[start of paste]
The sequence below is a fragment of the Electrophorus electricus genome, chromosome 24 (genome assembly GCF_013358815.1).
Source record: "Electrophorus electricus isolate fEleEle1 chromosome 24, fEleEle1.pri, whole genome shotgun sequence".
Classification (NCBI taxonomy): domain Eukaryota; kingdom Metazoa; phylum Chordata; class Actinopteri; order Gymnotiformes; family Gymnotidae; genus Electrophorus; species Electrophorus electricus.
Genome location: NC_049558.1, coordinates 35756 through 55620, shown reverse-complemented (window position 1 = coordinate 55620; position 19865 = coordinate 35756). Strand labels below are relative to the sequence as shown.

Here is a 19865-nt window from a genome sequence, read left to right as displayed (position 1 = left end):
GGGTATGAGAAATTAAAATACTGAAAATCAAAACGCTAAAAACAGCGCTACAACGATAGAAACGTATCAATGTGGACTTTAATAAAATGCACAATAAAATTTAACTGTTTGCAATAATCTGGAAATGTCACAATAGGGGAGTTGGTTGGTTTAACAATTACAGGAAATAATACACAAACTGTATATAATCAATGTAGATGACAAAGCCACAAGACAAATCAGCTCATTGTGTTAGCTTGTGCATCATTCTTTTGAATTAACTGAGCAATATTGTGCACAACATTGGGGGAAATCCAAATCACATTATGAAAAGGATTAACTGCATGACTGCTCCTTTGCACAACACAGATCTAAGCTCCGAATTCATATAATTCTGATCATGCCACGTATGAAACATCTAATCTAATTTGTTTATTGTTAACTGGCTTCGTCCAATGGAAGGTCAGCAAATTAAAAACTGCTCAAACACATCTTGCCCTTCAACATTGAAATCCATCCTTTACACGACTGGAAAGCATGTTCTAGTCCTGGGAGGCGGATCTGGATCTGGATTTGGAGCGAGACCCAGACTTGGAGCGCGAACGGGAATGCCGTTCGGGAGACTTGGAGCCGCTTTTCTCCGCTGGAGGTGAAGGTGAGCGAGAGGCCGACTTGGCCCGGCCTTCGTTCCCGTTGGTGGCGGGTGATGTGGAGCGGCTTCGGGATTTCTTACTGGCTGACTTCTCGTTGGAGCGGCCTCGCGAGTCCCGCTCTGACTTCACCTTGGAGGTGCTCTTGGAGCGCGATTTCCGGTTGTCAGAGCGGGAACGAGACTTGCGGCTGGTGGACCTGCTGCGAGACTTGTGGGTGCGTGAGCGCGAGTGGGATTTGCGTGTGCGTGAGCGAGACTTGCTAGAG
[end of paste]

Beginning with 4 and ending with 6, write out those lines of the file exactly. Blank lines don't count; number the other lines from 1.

Genome location: NC_049558.1, coordinates 35756 through 55620, shown reverse-complemented (window position 1 = coordinate 55620; position 19865 = coordinate 35756). Strand labels below are relative to the sequence as shown.

Here is a 19865-nt window from a genome sequence, read left to right as displayed (position 1 = left end):
GGGTATGAGAAATTAAAATACTGAAAATCAAAACGCTAAAAACAGCGCTACAACGATAGAAACGTATCAATGTGGACTTTAATAAAATGCACAATAAAATTTAACTGTTTGCAATAATCTGGAAATGTCACAATAGGGGAGTTGGTTGGTTTAACAATTACAGGAAATAATACACAAACTGTATATAATCAATGTAGATGACAAAGCCACAAGACAAATCAGCTCATTGTGTTAGCTTGTGCATCATTCTTTTGAATTAACTGAGCAATATTGTGCACAACATTGGGGGAAATCCAAATCACATTATGAAAAGGATTAACTGCATGACTGCTCCTTTGCACAACACAGATCTAAGCTCCGAATTCATATAATTCTGATCATGCCACGTATGAAACATCTAATCTAATTTGTTTATTGTTAACTGGCTTCGTCCAATGGAAGGTCAGCAAATTAAAAACTGCTCAAACACATCTTGCCCTTCAACATTGAAATCCATCCTTTACACGACTGGAAAGCATGTTCTAGTCCTGGGAGGCGGATCTGGATCTGGATTTGGAGCGAGACCCAGACTTGGAGCGCGAACGGGAATGCCGTTCGGGAGACTTGGAGCCGCTTTTCTCCGCTGGAGGTGAAGGTGAGCGAGAGGCCGACTTGGCCCGGCCTTCGTTCCCGTTGGTGGCGGGTGATGTGGAGCGGCTTCGGGATTTCTTACTGGCTGACTTCTCGTTGGAGCGGCCTCGCGAGTCCCGCTCTGACTTCACCTTGGAGGTGCTCTTGGAGCGCGATTTCCGGTTGTCAGAGCGGGAACGAGACTTGCGGCTGGTGGACCTGCTGCGAGACTTGTGGGTGCGTGAGCGCGAGTGGGATTTGCGTGTGCGTGAGCGAGACTTGCTAGAG